WASHINGTON — Sen. Richard Shelby raised concerns with bankers on Thursday that "too big to fail" would survive if a proposed $50 billion fund to help unwind failing financial institutions remains in the Senate's latest regulatory reform bill.
Senate Banking Committee Chairman Chris Dodd's bill would require that all institutions with more than $50 billion of assets contribute to the fund, which would be used only to resolve troubled systemically important institutions.
Shelby, the ranking Republican on the panel, said the provision, among others, was being debated on both sides of the aisle. Though he did not flatly oppose creating such a fund, he raised concerns and said more discussion is needed.
When "you put the honey pot out there, sometimes it's going to be used in unintended ways," Shelby said in remarks at an American Bankers Association conference. "If the money's there, is it really there to bail out somebody?"
"What we want to do, and I hope we are wise enough to do it, is to create some kind of resolution authority to make sure that, if something goes under, it is wound up. It is not propped up, it's not dragging along, it's not walking dead with the Secretary of Treasury on one arm and the Fed chairman on the other."
Under the bill, the Treasury, Federal Deposit Insurance Corp. and Federal Reserve would have to agree to put a company into liquidation after a panel of three bankruptcy judges agreed it was insolvent.
Federal Reserve Board Gov. Elizabeth Duke echoed Shelby's remarks at the conference, saying the existence of a fund may be troubling. "One of the most important reasons to have financial reform is to do away with this concept of 'too big too fail'," she said.
Duke stressed the importance of authorizing some agency other than the Fed to safely wind down a failing systemically important company, but she left it up to Congress to devise a funding solution.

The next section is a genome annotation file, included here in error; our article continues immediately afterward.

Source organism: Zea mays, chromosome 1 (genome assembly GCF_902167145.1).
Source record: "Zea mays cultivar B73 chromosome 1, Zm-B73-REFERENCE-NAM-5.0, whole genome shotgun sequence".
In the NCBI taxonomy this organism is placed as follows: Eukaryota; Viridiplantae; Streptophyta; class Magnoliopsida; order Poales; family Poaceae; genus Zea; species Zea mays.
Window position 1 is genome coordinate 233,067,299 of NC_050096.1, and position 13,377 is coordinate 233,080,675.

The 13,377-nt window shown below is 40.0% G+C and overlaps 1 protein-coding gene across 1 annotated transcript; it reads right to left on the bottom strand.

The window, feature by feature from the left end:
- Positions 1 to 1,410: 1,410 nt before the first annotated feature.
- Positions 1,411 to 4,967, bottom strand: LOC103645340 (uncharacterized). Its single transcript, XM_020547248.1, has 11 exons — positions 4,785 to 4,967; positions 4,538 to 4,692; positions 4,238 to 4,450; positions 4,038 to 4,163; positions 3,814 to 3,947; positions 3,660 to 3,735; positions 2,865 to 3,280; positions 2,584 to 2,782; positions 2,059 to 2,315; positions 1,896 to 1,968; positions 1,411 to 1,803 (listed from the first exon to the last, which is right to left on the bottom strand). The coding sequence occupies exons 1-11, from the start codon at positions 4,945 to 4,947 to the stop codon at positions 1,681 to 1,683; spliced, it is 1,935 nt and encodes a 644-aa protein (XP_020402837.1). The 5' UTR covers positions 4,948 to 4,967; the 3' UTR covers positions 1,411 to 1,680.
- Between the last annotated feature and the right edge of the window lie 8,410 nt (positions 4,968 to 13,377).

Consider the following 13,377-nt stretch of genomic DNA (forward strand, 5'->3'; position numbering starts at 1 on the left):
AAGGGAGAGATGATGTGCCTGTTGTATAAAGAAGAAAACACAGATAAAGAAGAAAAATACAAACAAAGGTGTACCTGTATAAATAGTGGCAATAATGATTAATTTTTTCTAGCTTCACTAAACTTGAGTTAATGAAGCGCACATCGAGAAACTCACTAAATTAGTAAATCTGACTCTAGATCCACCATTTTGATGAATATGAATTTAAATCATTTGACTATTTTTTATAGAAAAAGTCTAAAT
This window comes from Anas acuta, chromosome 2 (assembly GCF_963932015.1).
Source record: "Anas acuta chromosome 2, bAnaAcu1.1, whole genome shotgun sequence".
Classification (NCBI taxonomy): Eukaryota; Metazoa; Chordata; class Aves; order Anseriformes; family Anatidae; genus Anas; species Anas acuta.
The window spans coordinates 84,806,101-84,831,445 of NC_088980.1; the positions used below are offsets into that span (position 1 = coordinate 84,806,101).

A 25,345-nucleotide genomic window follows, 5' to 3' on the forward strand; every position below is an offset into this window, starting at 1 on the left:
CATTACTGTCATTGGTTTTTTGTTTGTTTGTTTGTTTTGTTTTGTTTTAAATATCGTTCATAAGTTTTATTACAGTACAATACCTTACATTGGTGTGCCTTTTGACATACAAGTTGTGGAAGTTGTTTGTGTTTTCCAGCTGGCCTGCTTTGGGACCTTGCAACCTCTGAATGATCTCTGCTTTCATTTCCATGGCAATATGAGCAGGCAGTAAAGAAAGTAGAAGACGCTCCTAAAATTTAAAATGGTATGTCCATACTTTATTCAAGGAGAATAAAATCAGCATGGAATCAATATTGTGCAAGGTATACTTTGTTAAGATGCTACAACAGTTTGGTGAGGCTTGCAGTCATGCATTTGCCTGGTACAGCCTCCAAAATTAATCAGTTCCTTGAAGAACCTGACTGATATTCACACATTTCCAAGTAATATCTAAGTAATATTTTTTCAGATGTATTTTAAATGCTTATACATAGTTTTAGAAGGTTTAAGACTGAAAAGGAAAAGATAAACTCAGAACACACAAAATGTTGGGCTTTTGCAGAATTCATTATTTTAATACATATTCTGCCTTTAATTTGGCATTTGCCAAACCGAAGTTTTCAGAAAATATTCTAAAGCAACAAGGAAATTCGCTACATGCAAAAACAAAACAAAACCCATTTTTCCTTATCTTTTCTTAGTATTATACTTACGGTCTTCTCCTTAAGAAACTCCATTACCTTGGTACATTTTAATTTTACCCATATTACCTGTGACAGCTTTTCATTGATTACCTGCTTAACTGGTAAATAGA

"If you fund it before anything happens," it "gives the appearance of an FDIC insurance fund," she said. "It's there to protect some creditors of these financial institutions, then you run the risk of defeating your original purpose."
Reiterating Fed Chairman Ben Bernanke's remarks on Wednesday, Duke said the Fed should have a much larger role supervising banks of all sizes, not just the largest institutions as proposed in Dodd's bill.
The legislation would limit the Fed's supervision to the parent companies of banks with more than $50 billion of assets. This would narrow its scope to 55 holding companies. The Fed now supervises 4,974 holding companies and 844 individual state-chartered banks.
"I'd hate to see the Federal Reserve become focused too narrowly on the activities of just the largest institutions," Duke said.
Appearing later at the same conference, several other Fed officials agreed, saying community bank supervision is vital to how the central bank conducts monetary policy and protects financial stability.
"Community banks are important to the banking system and … economy and, therefore, continue to be important to the Federal Reserve," said Thomas Hoenig, the president of the Federal Reserve Bank of Kansas City. "It would be a tragic irony if the outcome of this crisis is a gain in power for the largest firms at the expense of the other 6,800 regional and community banks. If so, it would be a win for Wall Street."
Under Dodd's proposal, Hoenig's district would be one of two in the Fed system that would no longer regulate any banking institution. The other would be St. Louis; the Atlanta, Richmond, Minneapolis and Dallas districts would oversee three institutions or fewer.
President Sandra Pianalto of the Federal Reserve Bank of Cleveland expressed similar sentiments but also spoke of the importance of maintaining the central's bank independence. She cited another provision of the Dodd bill that would allow the president to appoint the head of the New York Fed, who would also have to be confirmed by the Senate.
"We're independent — there is no constituent that is requiring us to vote for political reasons one way or another," she said. "We're voting based on our judgment of how the economy is going to unfold and to meet the two mandates that we have, and that is sustainable economic growth and price stability. Making that process political, I think, would be devastating to our country. Financial markets around the world would become concerned about the credibility and integrity of our system and economy."